Under New Leadership, the Queer Mikveh Project is Creating Liberatory Space for Queer Jews of Color
This article was updated on March 11, 2021 following additional conversations with the leaders of Queer Mikveh Project.
As Jews, our tradition tells us we are all b’tzelem Elohim, created in the image of G’d. But under the influence of racism, sexism, homophobia, transphobia, fatphobia, ableism and other forms of hatred, many forget to see the Divine in all bodies. Queer Mikveh Project wants all humans to feel sacred, and their new JoC leaders are expanding on the mission of QMP to create inclusive spaces for engaging in traditional ritual.
Rebecca Maria Goldschmidt and Kat Johnston have recently come into their roles as leaders of Queer Mikveh Project (QMP), joining Rebekah Erev ha Kohenet (the title for a Kohenet Priestess/Priestexx), who began the work in 2015 as a combination participatory event and documentary film project. Queer Mikveh Project embraces the earth-based water ritual of mikveh. Traditionally, mikveh is the immersion in water for purification used for significant life transitions such as conversion and for purification following menstruation and childbirth.
“QMP grew out of a desire to reawaken the practice of mikveh for Queer Jews,” Kat Johnston said, “especially for Jews who may not have access to this practice due to exclusion, isolation, and inaccessibility. They continued by discussing how QMP “aims to make these practices accessible to connect queer Jews to themselves, water, and each other through collective ritual and meaning-making. QMP is unique in that it doesn’t assume what attendees know or what mikveh should look like.”
While many American Jews, particularly those outside of the Orthodox movement, previously dismissed mikveh, it has seen a small but vibrant revival in recent years. Earlier critiques of mikveh claimed it was “outdated”—despite its continued relevance to Orthodox Jews—or based on assumptions of the impurity of female bodies. But as Jewish feminism evolved, interpretations became less black and white. Jews across movements found ways of embracing and reclaiming mikveh.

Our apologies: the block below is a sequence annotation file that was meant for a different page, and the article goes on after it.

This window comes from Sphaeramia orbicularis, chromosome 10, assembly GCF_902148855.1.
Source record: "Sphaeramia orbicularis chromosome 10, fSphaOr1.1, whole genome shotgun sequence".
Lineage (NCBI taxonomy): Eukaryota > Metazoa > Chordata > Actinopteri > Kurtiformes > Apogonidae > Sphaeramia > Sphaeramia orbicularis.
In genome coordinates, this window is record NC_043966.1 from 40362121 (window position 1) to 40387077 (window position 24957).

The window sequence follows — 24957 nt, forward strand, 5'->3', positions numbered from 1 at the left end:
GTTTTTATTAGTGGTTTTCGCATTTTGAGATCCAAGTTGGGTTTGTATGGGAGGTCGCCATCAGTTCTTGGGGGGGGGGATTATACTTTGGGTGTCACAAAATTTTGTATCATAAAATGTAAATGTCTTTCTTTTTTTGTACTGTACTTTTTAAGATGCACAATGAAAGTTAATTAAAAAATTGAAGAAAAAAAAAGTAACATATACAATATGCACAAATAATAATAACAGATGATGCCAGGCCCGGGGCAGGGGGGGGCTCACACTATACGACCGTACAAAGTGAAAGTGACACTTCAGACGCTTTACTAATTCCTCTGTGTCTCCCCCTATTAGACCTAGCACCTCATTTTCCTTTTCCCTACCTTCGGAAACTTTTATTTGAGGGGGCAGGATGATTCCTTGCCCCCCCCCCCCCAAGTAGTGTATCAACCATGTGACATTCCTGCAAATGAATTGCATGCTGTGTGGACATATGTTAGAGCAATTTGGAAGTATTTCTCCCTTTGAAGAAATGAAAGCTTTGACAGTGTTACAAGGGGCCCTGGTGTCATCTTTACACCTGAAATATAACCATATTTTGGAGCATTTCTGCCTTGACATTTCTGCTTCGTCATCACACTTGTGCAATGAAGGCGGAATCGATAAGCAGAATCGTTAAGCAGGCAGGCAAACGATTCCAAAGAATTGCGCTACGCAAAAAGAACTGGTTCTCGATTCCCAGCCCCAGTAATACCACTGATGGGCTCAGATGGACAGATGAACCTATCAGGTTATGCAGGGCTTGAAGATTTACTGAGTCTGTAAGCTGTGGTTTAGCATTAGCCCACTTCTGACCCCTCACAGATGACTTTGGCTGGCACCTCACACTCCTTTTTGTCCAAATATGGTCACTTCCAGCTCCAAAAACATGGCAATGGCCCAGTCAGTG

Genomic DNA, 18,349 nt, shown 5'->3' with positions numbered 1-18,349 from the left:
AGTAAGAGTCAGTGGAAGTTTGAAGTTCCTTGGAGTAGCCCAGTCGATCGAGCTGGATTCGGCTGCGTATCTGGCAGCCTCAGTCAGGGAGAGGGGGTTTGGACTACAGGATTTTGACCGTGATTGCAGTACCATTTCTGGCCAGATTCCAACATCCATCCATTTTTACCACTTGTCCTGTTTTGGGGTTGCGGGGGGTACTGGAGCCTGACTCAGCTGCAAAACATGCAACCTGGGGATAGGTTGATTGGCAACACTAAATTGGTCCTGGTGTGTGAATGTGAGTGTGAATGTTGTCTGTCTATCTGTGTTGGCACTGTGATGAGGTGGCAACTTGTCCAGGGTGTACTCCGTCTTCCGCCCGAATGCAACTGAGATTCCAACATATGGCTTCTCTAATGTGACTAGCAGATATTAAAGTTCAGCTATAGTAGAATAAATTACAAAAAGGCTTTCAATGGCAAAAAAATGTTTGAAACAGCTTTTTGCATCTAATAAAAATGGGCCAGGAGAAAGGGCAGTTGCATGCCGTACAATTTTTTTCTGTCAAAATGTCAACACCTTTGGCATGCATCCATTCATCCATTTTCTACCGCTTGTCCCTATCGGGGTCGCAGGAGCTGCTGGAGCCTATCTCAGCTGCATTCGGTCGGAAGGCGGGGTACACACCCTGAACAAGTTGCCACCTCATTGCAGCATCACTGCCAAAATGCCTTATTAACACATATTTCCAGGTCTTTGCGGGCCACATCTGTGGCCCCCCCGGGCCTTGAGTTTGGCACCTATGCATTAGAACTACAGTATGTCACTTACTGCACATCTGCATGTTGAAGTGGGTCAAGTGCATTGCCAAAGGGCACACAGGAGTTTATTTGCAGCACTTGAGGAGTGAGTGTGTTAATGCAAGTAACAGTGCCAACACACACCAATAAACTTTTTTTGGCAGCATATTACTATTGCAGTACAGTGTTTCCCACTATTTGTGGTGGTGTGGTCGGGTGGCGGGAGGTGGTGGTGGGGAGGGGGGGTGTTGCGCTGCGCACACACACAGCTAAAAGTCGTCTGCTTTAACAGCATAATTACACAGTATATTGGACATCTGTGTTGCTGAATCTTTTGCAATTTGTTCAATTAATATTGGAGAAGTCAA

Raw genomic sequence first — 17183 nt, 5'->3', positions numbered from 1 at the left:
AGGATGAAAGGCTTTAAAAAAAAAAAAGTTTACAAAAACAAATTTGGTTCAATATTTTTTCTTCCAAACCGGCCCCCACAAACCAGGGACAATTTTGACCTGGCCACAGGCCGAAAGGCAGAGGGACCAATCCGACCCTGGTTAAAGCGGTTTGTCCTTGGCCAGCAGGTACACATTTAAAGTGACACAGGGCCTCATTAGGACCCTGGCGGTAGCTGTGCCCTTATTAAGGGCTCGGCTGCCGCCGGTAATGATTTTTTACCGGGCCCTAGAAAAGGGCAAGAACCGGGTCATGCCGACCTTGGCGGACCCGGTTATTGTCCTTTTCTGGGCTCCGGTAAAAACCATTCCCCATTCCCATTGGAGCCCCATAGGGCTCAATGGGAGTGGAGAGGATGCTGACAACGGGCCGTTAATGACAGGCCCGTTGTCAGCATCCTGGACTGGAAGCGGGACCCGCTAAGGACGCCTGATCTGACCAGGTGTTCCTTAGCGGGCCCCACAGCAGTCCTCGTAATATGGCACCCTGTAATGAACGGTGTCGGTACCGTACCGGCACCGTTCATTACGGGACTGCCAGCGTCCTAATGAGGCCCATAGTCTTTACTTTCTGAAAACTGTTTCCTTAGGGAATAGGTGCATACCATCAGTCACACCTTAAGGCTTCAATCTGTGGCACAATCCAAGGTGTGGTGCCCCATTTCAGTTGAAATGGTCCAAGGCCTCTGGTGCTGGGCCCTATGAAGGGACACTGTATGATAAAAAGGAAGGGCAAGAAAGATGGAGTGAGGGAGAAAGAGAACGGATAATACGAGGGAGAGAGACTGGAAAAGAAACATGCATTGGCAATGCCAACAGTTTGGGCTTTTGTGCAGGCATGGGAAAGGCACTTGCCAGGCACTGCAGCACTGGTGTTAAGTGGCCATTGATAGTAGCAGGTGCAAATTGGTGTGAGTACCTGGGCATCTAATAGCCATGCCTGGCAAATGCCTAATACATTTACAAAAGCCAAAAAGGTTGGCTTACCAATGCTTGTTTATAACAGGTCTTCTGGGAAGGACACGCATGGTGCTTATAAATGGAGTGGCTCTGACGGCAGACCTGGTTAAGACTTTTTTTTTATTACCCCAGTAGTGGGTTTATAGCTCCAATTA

“Working with the ancient ritual of mikveh…obviously it’s traditionally about purification and cleansing of the body, but we can also see it as liberating the body from whatever our bodies need to be liberated from.” Goldschmidt said that this could include the feelings of shame that some queer people, people of color, and those at their intersection develop about how their bodies are perceived and treated by society.
When Rebekah Erev started QMP in 2015, it began as small groups of friends gathering “in a ritual way to honor water using the practice of mikveh.” From the start, its purpose was “to include people who maybe previously didn’t feel comfortable in that kind of Jewish space because of their body, their sexuality, or the color of their skin,” Goldschmidt explained. QMP was also developed with an intentionality of “utilizing Jewish rituals in support of Native struggles for land and water sovereignty.” In other words, QMP was always about using mikveh gatherings for a larger purpose.
As QMP continued to develop and Goldschmidt came into her leadership role alongside Kat Johnston and in continued collaboration with Rebekah Erev ha Kohenet, they realized the virtual gatherings taking place during the pandemic offered them the opportunity to do even broader scale events. QMP held a major event in September 2020 called “Preparing our Bodies for the Days of Awe.” The event, which brought together over 150 attendees, honored the period of time between Rosh Hashanah and Yom Kippur.